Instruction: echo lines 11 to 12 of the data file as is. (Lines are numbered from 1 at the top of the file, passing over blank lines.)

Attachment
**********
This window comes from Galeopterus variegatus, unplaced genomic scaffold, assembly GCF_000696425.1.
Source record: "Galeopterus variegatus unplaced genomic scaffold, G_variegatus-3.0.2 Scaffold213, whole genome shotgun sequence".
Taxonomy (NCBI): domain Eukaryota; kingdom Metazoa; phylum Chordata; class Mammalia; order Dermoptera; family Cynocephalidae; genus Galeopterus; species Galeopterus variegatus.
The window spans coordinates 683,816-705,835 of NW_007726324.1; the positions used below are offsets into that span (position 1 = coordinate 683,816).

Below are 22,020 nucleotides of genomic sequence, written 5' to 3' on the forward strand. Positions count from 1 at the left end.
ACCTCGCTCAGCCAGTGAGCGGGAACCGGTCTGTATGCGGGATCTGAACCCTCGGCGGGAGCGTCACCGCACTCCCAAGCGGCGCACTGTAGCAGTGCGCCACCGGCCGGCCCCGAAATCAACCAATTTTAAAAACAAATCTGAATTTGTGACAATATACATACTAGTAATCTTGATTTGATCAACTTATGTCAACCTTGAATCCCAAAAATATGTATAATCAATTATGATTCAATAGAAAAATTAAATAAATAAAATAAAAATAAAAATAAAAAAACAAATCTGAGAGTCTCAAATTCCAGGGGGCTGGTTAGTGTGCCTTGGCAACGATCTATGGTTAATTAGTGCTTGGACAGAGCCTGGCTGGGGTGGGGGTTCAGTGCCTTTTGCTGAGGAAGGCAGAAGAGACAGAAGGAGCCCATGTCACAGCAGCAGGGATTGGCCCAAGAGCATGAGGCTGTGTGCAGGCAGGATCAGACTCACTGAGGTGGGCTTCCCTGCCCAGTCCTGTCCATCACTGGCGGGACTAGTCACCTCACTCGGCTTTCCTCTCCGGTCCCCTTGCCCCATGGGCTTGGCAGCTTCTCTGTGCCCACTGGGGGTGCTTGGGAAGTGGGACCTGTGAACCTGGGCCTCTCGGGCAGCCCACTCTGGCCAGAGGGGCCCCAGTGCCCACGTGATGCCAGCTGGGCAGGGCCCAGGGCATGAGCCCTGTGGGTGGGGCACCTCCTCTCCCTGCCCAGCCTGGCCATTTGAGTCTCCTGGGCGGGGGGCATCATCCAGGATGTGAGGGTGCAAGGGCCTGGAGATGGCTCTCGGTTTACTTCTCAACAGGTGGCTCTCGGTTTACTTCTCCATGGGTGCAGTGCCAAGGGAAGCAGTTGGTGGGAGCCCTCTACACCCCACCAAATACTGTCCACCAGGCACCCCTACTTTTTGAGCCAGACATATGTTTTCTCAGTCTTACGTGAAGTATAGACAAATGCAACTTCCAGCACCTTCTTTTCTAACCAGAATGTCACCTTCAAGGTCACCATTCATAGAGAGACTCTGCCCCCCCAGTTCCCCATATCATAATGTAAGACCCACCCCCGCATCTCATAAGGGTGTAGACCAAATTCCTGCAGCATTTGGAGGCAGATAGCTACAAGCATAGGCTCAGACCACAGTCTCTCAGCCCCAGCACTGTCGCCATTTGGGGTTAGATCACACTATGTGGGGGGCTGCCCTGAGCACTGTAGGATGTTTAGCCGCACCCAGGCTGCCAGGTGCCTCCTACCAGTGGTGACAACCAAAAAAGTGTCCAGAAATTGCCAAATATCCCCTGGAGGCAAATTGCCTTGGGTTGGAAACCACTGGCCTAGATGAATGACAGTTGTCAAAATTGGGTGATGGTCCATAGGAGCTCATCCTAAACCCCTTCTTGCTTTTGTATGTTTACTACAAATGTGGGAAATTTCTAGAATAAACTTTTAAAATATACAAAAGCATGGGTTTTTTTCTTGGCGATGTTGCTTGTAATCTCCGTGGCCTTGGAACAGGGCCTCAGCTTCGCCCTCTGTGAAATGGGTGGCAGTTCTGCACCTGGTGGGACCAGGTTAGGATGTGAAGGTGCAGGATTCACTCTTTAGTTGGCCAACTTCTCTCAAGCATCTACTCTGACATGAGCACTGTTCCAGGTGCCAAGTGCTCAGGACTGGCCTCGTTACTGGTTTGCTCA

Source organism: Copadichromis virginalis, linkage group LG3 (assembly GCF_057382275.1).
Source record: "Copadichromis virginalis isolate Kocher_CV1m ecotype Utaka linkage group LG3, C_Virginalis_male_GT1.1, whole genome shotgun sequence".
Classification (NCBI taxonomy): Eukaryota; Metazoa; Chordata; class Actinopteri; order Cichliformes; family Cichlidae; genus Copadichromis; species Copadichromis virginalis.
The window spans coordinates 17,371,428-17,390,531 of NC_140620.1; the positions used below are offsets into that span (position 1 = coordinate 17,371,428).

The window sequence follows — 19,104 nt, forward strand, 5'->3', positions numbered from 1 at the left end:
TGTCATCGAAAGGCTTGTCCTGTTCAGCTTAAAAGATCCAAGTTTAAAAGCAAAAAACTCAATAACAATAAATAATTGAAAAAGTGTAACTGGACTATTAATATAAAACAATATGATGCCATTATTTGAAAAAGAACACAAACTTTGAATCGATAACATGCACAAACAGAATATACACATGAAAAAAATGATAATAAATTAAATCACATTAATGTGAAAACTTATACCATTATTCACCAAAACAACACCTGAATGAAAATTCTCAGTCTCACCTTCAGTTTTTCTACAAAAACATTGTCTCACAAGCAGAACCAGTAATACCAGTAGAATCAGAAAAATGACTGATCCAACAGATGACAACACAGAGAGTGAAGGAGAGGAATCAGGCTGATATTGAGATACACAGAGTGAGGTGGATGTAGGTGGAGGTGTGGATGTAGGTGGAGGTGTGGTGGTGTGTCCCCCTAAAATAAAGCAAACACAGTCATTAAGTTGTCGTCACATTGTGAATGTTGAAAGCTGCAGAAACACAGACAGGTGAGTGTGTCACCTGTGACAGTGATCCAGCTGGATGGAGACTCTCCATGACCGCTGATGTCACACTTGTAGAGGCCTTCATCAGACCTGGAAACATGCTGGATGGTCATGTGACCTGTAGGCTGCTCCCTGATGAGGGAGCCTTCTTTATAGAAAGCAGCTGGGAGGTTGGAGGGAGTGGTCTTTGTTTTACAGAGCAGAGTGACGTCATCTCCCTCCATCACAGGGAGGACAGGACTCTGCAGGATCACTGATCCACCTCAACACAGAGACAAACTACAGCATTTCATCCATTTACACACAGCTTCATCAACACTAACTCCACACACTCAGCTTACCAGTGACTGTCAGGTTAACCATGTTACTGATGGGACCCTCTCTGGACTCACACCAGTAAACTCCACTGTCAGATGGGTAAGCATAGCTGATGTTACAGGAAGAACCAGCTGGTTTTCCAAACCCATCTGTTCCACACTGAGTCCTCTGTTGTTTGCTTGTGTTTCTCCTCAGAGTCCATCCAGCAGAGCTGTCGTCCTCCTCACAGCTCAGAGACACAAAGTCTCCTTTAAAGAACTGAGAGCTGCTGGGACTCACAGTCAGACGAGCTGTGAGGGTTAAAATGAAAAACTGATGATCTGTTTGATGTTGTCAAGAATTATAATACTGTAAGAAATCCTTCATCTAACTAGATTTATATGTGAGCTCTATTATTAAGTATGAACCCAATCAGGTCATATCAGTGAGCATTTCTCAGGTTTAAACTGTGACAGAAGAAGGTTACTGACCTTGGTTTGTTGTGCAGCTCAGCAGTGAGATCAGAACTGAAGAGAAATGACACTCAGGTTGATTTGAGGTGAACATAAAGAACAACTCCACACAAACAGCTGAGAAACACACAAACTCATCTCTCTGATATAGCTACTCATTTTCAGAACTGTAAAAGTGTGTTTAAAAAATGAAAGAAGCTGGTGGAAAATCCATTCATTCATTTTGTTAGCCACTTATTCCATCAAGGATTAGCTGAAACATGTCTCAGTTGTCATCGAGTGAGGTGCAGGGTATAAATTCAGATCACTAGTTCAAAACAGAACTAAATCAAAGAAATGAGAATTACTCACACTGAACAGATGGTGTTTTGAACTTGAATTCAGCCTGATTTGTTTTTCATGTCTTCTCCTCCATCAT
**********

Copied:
The window sequence follows — 19,104 nt, forward strand, 5'->3', positions numbered from 1 at the left end:
TGTCATCGAAAGGCTTGTCCTGTTCAGCTTAAAAGATCCAAGTTTAAAAGCAAAAAACTCAATAACAATAAATAATTGAAAAAGTGTAACTGGACTATTAATATAAAACAATATGATGCCATTATTTGAAAAAGAACACAAACTTTGAATCGATAACATGCACAAACAGAATATACACATGAAAAAAATGATAATAAATTAAATCACATTAATGTGAAAACTTATACCATTATTCACCAAAACAACACCTGAATGAAAATTCTCAGTCTCACCTTCAGTTTTTCTACAAAAACATTGTCTCACAAGCAGAACCAGTAATACCAGTAGAATCAGAAAAATGACTGATCCAACAGATGACAACACAGAGAGTGAAGGAGAGGAATCAGGCTGATATTGAGATACACAGAGTGAGGTGGATGTAGGTGGAGGTGTGGATGTAGGTGGAGGTGTGGTGGTGTGTCCCCCTAAAATAAAGCAAACACAGTCATTAAGTTGTCGTCACATTGTGAATGTTGAAAGCTGCAGAAACACAGACAGGTGAGTGTGTCACCTGTGACAGTGATCCAGCTGGATGGAGACTCTCCATGACCGCTGATGTCACACTTGTAGAGGCCTTCATCAGACCTGGAAACATGCTGGATGGTCATGTGACCTGTAGGCTGCTCCCTGATGAGGGAGCCTTCTTTATAGAAAGCAGCTGGGAGGTTGGAGGGAGTGGTCTTTGTTTTACAGAGCAGAGTGACGTCATCTCCCTCCATCACAGGGAGGACAGGACTCTGCAGGATCACTGATCCACCTCAACACAGAGACAAACTACAGCATTTCATCCATTTACACACAGCTTCATCAACACTAACTCCACACACTCAGCTTACCAGTGACTGTCAGGTTAACCATGTTACTGATGGGACCCTCTCTGGACTCACACCAGTAAACTCCACTGTCAGATGGGTAAGCATAGCTGATGTTACAGGAAGAACCAGCTGGTTTTCCAAACCCATCTGTTCCACACTGAGTCCTCTGTTGTTTGCTTGTGTTTCTCCTCAGAGTCCATCCAGCAGAGCTGTCGTCCTCCTCACAGCTCAGAGACACAAAGTCTCCTTTAAAGAACTGAGAGCTGCTGGGACTCACAGTCAGACGAGCTGTGAGGGTTAAAATGAAAAACTGATGATCTGTTTGATGTTGTCAAGAATTATAATACTGTAAGAAATCCTTCATCTAACTAGATTTATATGTGAGCTCTATTATTAAGTATGAACCCAATCAGGTCATATCAGTGAGCATTTCTCAGGTTTAAACTGTGACAGAAGAAGGTTACTGACCTTGGTTTGTTGTGCAGCTCAGCAGTGAGATCAGAACTGAAGAGAAATGACACTCAGGTTGATTTGAGGTGAACATAAAGAACAACTCCACACAAACAGCTGAGAAACACACAAACTCATCTCTCTGATATAGCTACTCATTTTCAGAACTGTAAAAGTGTGTTTAAAAAATGAAAGAAGCTGGTGGAAAATCCATTCATTCATTTTGTTAGCCACTTATTCCATCAAGGATTAGCTGAAACATGTCTCAGTTGTCATCGAGTGAGGTGCAGGGTATAAATTCAGATCACTAGTTCAAAACAGAACTAAATCAAAGAAATGAGAATTACTCACACTGAACAGATGGTGTTTTGAACTTGAATTCAGCCTGATTTGTTTTTCATGTCTTCTCCTCCATCAT